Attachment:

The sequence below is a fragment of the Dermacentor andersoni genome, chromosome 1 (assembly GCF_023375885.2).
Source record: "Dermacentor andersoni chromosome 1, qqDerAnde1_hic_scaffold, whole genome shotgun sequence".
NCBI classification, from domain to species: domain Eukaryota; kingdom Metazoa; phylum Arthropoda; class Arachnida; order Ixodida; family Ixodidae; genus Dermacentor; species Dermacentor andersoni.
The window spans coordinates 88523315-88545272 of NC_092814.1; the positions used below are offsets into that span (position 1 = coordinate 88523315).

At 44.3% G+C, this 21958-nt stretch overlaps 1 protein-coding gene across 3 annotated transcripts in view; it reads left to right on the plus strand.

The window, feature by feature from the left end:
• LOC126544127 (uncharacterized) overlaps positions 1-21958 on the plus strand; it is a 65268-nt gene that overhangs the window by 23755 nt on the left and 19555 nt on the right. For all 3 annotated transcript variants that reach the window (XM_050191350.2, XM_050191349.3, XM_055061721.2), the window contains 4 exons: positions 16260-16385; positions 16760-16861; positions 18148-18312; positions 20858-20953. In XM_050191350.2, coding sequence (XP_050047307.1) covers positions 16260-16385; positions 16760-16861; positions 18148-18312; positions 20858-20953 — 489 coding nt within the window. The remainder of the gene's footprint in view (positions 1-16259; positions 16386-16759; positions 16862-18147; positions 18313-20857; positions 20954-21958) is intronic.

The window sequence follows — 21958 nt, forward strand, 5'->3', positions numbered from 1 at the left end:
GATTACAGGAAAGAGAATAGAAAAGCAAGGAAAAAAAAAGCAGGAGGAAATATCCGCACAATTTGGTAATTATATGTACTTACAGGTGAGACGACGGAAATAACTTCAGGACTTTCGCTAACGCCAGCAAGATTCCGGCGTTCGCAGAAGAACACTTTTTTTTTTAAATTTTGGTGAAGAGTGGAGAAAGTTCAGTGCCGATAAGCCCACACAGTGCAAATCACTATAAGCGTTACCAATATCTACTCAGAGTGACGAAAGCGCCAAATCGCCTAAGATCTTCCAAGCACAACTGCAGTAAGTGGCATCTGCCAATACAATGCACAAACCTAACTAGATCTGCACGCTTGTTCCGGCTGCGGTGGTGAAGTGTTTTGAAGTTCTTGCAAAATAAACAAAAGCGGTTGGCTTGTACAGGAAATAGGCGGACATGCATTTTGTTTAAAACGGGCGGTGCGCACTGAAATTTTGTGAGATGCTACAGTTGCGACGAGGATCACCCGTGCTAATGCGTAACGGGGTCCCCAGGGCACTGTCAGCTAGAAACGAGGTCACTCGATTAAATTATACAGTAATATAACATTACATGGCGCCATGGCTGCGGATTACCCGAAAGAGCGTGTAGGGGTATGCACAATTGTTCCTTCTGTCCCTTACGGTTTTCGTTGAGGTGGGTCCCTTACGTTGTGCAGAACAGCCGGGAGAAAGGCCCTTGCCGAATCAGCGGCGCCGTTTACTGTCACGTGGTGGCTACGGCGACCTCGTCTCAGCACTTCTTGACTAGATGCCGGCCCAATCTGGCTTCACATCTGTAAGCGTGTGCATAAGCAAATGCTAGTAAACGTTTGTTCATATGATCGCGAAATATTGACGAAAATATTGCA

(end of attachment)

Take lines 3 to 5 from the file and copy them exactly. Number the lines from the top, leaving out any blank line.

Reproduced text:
NCBI classification, from domain to species: domain Eukaryota; kingdom Metazoa; phylum Arthropoda; class Arachnida; order Ixodida; family Ixodidae; genus Dermacentor; species Dermacentor andersoni.
The window spans coordinates 88523315-88545272 of NC_092814.1; the positions used below are offsets into that span (position 1 = coordinate 88523315).

At 44.3% G+C, this 21958-nt stretch overlaps 1 protein-coding gene across 3 annotated transcripts in view; it reads left to right on the plus strand.